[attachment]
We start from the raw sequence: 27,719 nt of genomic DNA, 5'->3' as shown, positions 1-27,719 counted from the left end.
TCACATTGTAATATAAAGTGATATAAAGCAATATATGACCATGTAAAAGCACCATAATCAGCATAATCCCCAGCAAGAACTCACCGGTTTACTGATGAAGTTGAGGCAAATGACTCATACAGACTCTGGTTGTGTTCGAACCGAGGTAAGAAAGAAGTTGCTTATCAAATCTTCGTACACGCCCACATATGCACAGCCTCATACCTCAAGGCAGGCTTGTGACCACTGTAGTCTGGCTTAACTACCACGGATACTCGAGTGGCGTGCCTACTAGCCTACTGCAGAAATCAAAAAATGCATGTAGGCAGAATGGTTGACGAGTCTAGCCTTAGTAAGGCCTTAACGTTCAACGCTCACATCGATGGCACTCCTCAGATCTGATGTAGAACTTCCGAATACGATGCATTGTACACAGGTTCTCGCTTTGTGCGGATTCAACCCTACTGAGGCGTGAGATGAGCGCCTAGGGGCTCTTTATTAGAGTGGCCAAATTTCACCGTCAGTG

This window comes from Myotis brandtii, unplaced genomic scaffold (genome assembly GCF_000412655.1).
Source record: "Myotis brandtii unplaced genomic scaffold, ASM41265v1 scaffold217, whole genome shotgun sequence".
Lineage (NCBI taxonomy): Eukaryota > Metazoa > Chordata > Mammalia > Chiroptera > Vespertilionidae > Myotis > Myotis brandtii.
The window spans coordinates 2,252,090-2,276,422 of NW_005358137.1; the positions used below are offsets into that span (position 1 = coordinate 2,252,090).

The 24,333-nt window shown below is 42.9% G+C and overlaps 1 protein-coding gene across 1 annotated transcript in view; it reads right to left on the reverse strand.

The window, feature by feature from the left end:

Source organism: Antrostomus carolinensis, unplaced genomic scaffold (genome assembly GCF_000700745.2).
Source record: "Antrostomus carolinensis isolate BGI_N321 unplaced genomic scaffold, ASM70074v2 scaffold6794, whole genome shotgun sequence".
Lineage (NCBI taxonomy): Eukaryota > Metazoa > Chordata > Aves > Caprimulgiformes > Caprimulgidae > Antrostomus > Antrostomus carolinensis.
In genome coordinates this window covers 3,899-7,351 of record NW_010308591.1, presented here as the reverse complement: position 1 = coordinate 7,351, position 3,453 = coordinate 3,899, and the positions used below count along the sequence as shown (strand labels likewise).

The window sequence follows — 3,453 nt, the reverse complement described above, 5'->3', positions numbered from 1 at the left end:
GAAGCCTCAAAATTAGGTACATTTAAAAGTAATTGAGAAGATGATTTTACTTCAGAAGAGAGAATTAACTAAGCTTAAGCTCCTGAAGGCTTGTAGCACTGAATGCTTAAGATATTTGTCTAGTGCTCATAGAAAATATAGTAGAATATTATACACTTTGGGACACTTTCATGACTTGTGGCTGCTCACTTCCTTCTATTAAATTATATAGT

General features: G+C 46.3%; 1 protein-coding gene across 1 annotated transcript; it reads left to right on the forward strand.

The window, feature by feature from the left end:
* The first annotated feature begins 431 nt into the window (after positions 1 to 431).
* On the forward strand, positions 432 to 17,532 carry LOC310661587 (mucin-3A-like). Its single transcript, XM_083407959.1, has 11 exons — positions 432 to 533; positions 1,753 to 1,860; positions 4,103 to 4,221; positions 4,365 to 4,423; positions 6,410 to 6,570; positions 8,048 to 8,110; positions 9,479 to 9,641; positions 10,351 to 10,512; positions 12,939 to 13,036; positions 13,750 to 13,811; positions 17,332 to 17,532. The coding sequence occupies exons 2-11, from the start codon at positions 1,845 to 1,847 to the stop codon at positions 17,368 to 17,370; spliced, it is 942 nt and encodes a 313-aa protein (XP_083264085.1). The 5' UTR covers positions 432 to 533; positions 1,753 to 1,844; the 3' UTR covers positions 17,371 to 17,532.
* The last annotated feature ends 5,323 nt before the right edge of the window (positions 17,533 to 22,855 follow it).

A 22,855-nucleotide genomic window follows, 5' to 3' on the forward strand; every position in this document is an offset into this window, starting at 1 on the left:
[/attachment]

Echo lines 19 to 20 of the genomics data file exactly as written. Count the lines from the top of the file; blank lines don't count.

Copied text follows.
* The last annotated feature ends 5,323 nt before the right edge of the window (positions 17,533 to 22,855 follow it).

A 22,855-nucleotide genomic window follows, 5' to 3' on the forward strand; every position in this document is an offset into this window, starting at 1 on the left: